Drug testing in schools

Pot, tobacco, alcohol are most used, but other drugs also have parents worried.

April 30, 2010|By Veronica Rocha

When Crescenta Valley High School instituted a voluntary student drug testing program, a district first, for some it was a sign of innovation and progress in addressing a festering problem, but for others, like student Wayne Park, the distinction was dubious.
The 18-year-old high school senior signed up for anonymous testing, but only because he said he has nothing to prove. He doesn’t use drugs, and said most of his peers don’t either.

“I personally hate the drug issue, and it embarrasses me for the school,” Park said.

But a coalition of teachers, parents and Glendale Unified officials have taken a different position after a steady rise in the number of drug-related suspensions and incidents at the school.

“We were noticing more activity in the past several years at Crescenta Valley High School,” said school board President Greg Krikorian.


Drug, alcohol-related suspensions

At the beginning of the current school year, district officials saw an increase in the number of drug-related suspensions at Crescenta Valley High School, coinciding with more drug use in the area, Deputy Supt. Dick Sheehan said.

Glendale police and Los Angeles County sheriff’s deputies have reported an overall rise in drug use in the Crescenta Valley in the past five years.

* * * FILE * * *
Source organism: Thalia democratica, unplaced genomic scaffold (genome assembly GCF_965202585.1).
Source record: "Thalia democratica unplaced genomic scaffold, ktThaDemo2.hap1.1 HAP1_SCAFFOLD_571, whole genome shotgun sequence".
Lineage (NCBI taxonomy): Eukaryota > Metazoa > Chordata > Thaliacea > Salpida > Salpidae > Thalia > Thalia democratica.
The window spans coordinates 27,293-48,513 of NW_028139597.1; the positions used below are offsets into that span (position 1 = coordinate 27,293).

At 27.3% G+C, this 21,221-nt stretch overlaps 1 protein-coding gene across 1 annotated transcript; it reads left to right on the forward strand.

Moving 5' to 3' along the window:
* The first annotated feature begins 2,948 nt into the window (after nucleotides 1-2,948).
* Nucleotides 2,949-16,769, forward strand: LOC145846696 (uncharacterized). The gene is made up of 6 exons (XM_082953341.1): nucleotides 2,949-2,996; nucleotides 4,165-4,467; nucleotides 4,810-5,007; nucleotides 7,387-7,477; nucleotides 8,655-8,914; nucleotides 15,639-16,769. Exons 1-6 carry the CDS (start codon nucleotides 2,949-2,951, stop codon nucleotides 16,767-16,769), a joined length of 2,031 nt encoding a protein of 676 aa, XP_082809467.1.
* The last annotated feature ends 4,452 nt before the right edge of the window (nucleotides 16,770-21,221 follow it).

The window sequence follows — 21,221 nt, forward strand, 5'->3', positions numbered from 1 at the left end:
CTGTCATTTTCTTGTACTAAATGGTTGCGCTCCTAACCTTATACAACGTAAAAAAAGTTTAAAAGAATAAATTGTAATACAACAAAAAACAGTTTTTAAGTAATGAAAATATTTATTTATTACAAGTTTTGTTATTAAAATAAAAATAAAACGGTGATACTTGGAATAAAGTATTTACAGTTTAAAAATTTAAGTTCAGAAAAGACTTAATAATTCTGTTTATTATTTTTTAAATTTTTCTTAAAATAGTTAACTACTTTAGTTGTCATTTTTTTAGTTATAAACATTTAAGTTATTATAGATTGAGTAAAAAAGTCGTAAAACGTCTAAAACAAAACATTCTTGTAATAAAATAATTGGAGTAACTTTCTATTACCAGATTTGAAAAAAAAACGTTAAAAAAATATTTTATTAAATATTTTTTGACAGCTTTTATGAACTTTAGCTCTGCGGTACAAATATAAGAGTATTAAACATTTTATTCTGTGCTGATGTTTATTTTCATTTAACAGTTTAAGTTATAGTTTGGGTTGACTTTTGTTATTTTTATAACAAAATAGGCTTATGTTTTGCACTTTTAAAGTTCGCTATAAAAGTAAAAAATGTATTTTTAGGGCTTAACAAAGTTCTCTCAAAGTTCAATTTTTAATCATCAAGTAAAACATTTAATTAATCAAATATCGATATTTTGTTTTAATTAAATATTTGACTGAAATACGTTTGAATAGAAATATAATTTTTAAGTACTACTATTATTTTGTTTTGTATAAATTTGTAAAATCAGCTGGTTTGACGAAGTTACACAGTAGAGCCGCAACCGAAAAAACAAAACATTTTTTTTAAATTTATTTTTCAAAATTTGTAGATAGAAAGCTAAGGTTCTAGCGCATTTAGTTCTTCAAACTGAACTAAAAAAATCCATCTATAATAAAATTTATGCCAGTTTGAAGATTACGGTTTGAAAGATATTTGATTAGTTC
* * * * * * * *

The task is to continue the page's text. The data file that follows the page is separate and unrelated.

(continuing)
At the same time, community concerns about substance abuse among teens and young adults have also intensified.

But for all the attention paid to Crescenta Valley High, the number of drug- and alcohol-related suspensions there dropped from 49 in 2007-08 to 32 in 2008-09, according to district statistics. So far, the number has remained fairly flat, with 33 students suspended for drugs and alcohol this year.

But Glendale High School has experienced a significant increase in drug- and alcohol-related suspensions, from 18 in 2008-09 to 35 this year, according to district statistics.

Most of this year’s suspensions were related to marijuana use or possession, according to Glendale Police Department records. One suspension was related to a student who tried to sell Ecstasy at a dance.

But it’s not just the number of drug-related incidents at Crescenta Valley High that has administrators and parents worried, but the nature of the drugs.

Officials said they have seized marijuana, LSD, Xanax, Ecstasy pills and chemical-based products used for inhaling at Crescenta Valley High — as opposed to the pot-centric Glendale High campus.

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